This one actually doesn’t seem too bad for someone who’s always on the lookout for her fairytale love story. But wedding romances are nothing like what our romcoms would have us believe. My dupatta never gets stuck in the wristwatch of a strapping young man crossing me. What really happens, instead, is that some wisecrack stares at you from the corner of the room, conspicuously whispering to his friends who egg him on for entertainment. Then he approaches you, expectedly trying to hook you into a conversation you desperately want to avoid.

No, I wouldn’t want to give him my number either, because thanks to the dismal state of women’s cyber safety in the country, I know better than to hand a random dude any personal info. Girls attending weddings this year, be judicious.

Also Read: Kim Kardashian’s “Normal” Private Island Birthday Shows How Tone-Deaf The Rich Can Be

8. The “Feminists Are Such Drama Queens” Jiju

When the party crowd at weddings has had one too many drinks, the conversation always turns political. And often, the easiest targets are people asking for a better society. But naturally, why would a bunch of well-fed, well-drunk, privileged people care two hoots about any of that? They find it much easier to poke fun at them.

For instance, women asking for equal rights or gender inequality appear to them to be nothing but “drama queens.” Because, as one of them would authoritatively assert, “Women already have so many rights. What more do they want?” Ask them about the endless crimes against women, and they’ll most likely say, “Arey, all that toh will keep happening. Besides, aren’t men attacked?” While at home this year, I’ll pray for them to educate themselves.

9. The “Just Find A Good Husband Instead Of A Job” Brother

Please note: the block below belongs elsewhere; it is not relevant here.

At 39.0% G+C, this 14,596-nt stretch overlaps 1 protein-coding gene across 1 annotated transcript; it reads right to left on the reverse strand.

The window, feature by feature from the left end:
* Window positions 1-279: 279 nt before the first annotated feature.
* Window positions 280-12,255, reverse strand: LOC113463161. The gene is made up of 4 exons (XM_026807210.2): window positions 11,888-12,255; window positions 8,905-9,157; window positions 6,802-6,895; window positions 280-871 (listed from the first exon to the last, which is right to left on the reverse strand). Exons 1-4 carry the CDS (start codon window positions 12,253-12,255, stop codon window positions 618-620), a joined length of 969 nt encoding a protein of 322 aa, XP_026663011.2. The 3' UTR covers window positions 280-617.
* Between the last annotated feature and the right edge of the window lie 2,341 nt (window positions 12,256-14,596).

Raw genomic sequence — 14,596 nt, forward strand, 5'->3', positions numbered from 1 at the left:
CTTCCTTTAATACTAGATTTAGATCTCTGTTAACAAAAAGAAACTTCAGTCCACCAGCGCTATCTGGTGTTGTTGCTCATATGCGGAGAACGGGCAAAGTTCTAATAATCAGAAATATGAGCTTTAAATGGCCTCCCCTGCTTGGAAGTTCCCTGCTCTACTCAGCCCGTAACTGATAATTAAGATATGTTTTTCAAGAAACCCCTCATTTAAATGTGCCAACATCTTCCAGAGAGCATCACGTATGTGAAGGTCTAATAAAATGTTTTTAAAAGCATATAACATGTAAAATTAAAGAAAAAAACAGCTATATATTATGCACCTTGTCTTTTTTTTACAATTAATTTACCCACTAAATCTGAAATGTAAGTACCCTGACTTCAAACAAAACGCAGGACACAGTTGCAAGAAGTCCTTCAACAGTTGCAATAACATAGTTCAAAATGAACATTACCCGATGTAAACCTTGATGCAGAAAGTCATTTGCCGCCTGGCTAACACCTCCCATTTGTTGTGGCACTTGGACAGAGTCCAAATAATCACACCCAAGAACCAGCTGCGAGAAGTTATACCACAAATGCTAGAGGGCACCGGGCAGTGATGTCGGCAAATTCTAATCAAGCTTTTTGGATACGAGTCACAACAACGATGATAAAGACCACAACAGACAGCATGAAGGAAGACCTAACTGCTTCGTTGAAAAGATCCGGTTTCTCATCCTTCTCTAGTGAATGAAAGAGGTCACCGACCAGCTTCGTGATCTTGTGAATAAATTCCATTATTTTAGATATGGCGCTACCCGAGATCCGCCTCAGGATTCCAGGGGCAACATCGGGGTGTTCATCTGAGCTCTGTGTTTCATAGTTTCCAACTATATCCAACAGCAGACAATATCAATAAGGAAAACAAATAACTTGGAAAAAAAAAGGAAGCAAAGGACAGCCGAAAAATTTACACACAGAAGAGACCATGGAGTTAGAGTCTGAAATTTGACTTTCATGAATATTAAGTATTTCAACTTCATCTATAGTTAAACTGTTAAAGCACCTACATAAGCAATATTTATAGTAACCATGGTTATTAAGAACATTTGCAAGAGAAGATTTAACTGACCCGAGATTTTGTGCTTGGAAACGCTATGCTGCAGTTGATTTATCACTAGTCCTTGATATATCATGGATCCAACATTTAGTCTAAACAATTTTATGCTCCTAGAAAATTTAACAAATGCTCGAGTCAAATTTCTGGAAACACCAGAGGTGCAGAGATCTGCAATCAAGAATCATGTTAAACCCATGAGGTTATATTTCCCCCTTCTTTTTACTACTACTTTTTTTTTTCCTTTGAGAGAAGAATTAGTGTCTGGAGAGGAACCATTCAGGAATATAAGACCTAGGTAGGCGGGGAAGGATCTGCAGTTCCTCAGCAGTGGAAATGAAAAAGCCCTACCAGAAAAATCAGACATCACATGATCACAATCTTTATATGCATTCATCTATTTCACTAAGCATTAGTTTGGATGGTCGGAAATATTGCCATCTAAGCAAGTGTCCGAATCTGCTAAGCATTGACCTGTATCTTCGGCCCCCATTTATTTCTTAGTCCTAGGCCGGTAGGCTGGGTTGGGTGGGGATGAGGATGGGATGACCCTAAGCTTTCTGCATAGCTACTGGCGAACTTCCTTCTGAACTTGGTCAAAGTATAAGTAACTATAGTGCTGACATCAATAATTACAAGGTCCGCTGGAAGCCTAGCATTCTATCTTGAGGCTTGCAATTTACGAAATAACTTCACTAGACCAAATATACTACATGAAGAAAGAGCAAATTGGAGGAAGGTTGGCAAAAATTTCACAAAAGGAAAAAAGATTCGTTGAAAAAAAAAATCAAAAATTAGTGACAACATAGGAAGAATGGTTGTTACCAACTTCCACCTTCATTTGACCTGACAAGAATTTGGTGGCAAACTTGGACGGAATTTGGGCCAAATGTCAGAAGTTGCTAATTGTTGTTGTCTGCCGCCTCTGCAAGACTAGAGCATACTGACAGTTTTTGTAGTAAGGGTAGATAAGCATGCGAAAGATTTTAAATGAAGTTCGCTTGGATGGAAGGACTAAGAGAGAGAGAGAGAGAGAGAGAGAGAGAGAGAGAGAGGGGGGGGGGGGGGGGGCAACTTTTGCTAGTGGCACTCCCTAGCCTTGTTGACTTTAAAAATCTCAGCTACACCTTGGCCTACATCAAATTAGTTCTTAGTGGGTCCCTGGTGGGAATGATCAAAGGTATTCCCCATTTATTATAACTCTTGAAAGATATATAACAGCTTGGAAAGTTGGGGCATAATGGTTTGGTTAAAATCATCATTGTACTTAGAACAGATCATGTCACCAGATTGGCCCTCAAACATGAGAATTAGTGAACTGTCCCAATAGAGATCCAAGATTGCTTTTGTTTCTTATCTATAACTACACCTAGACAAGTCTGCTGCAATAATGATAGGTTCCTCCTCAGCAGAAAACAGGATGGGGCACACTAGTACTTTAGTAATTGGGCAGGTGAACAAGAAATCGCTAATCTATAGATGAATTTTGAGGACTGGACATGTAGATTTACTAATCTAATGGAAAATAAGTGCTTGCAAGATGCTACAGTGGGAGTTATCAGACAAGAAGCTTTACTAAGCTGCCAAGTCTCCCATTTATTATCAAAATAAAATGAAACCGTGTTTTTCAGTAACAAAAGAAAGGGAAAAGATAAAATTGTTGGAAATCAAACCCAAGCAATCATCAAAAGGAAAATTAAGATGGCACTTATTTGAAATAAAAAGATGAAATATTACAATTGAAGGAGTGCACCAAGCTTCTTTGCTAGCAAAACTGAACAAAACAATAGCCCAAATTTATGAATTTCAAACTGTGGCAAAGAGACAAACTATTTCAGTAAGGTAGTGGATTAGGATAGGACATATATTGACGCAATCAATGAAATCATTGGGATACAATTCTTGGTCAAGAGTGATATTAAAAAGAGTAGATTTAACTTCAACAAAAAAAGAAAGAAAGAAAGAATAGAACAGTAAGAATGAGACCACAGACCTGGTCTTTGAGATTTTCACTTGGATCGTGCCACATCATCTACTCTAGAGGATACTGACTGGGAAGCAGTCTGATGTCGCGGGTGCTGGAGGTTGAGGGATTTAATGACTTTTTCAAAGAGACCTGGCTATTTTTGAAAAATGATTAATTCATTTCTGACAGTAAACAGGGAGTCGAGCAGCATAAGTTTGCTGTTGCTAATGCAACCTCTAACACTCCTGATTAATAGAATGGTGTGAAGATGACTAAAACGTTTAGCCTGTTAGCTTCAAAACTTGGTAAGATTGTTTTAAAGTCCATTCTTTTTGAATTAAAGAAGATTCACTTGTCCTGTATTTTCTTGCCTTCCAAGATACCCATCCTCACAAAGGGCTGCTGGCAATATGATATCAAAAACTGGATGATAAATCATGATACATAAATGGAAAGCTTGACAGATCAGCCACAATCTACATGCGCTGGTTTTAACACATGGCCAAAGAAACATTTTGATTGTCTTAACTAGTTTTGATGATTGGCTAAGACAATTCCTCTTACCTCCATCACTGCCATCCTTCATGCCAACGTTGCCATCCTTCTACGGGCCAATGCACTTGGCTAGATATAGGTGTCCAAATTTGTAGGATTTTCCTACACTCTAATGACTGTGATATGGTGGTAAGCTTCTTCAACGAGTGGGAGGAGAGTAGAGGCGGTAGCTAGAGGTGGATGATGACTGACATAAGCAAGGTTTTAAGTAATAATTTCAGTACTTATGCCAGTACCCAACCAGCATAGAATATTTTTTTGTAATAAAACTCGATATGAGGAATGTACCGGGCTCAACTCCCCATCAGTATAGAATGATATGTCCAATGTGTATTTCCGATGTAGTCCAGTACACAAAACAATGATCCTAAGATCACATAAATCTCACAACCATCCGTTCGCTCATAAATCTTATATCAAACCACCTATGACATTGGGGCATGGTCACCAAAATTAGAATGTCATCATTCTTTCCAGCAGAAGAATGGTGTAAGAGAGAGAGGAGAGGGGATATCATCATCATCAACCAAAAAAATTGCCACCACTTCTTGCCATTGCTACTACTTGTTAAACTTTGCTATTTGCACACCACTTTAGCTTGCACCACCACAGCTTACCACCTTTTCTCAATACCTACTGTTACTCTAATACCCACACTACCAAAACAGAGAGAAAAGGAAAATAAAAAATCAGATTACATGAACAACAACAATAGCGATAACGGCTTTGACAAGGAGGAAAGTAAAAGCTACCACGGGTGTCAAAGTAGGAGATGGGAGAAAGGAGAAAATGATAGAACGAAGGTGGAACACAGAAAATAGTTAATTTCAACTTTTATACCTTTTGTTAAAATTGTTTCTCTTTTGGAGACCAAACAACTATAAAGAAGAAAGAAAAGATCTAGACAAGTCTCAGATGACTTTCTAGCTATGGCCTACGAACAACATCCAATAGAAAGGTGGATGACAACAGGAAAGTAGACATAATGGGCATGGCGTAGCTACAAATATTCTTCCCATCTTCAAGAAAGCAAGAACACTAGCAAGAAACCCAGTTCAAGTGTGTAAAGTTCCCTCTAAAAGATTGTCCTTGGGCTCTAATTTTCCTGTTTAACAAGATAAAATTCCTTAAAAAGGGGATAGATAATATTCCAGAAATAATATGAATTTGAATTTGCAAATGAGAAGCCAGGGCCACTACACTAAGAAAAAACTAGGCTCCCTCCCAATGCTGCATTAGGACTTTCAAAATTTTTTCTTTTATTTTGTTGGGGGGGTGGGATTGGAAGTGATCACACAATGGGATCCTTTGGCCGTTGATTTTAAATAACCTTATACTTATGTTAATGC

Indian weddings seldom have settings that encourage profound conversations. And for this, the young, single crowd suffers under the weight of questions about the future. For girls, the infamous “aage ka kya socha hai” comes conveniently self-answered. Before you can even tell them about your plans to pursue a dream job, they give you a solution – “Just find a good husband and settle down. Why study? Why work?”

It’s hardly wonderful to see that the world works for them in black and white binaries: Men can do the earning, women can do the settling. But in the 21st century, settling means something more for women who are looking toward financial independence. Something brothers with saviour complexes don’t seem to have understood still. I hope such people don’t receive any wedding invites this year, so they have to sit home and reflect.

10. The “It Could Have Been More Lavish” Mausi

This is one time elders would do well to practice what they preach about money not growing on trees. Every wedding they attend seems to be lacking, either in the bride-groom match, or food menus, or the decor. They whisper to each other how the host families should have had a better “arrangement.” If you strain your ears well enough, you might even catch a couple of them complaining about how insufficient the dowry, if any, was.

These are the same people who won’t flinch when shortening the guest list for their own child’s wedding to cut down costs. But judging comes easy when it’s someone else’s child. Here’s wishing the pandemic has made them empathetic and grown them a conscience. And also that their wedding masks filter out their words when necessary.

Views expressed are the author’s own.